And this distorted system remained in place when crack use had run its vicious course by the early 2000s.

Finally, in the second decade of the 2000s, Black citizens and Black politicians began to struggle for alternatives. Forman is not particularly hopeful. Some Black individuals may escape the worst effects of the militarized war on crime, but the inertia of the system remains punitive and pernicious for most.

• • •

This is a 2017 book. It remains to be seen whether George Floyd's public murder, Breonna Taylor's inadvertent execution by police, and Black Lives Matter's organized protests will make a substantial difference.

Forman reports that in studying the history of the terrible system he worked inside and against, he came to understand that

African Americans have always viewed the protection of black lives as a civil rights issue, whether the threat comes from police officers or street criminals. Far from ignoring the issue of crime by blacks against other blacks, African American officials and their constituents have been consumed by it.
When I wrote about Rosa Brooks' puzzling book about D.C. policing, I concluded my unease was partly a consequence of its being written for someone else: in Brooks' case for her lefty mother. I realize too that I'm not Forman's audience in Locking Up Our Own. He's writing for Black leaders who've achieved some place and power within a racist system, demanding they turn their gaze on what their assimilation has wrought and who has been left behind.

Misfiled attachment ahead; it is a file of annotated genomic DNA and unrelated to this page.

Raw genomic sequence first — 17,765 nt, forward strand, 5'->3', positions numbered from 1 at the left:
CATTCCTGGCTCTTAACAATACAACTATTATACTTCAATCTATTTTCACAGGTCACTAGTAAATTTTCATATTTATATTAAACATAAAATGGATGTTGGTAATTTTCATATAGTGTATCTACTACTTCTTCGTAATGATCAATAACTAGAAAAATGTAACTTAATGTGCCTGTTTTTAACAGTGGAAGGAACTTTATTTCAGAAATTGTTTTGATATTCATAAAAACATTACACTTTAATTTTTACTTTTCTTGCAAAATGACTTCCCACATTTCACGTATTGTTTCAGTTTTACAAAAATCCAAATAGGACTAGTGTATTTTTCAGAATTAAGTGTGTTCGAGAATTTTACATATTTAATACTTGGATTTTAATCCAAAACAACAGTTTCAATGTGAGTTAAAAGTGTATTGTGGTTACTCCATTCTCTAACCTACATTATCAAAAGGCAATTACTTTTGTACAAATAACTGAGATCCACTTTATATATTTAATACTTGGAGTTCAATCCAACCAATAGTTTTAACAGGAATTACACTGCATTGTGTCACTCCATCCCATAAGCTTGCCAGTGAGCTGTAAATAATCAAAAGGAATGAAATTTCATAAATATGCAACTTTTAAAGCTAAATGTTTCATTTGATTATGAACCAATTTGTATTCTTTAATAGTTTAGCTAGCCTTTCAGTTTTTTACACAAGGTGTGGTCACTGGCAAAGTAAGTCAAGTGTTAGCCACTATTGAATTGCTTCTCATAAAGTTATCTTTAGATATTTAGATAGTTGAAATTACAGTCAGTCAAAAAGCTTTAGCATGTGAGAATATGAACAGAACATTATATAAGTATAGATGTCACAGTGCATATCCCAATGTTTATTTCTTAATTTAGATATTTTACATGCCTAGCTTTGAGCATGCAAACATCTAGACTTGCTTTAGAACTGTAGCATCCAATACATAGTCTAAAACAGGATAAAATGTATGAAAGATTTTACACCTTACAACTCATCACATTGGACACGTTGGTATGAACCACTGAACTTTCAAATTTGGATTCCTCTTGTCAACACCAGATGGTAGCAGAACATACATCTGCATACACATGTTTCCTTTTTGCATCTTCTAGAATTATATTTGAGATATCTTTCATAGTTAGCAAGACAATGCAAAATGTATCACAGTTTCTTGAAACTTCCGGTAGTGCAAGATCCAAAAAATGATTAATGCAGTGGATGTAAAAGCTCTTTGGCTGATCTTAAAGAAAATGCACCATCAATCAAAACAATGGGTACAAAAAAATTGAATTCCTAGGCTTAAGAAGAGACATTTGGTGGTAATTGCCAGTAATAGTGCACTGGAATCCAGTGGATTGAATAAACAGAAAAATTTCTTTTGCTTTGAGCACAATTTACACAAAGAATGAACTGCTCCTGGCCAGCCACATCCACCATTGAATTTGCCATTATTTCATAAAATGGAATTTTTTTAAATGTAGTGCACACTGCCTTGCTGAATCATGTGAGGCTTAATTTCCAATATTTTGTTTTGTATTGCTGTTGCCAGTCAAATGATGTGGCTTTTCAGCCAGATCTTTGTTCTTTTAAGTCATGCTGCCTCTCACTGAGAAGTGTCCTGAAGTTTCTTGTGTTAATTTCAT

Black Lives Matter has shown those same leaders what an aroused community looks like. Can it lead change?

• • •

As is often the case with books I post about, I first read this by ear, then obtained a hard copy from the public library. I'm glad I did. Forman's volume is illustrated with not-to-be missed contemporary cartoons from Black media that demonstrate how crime and punishment issues were being seen within the Washington community. I'll end with one sample from this fascinating set of historical images: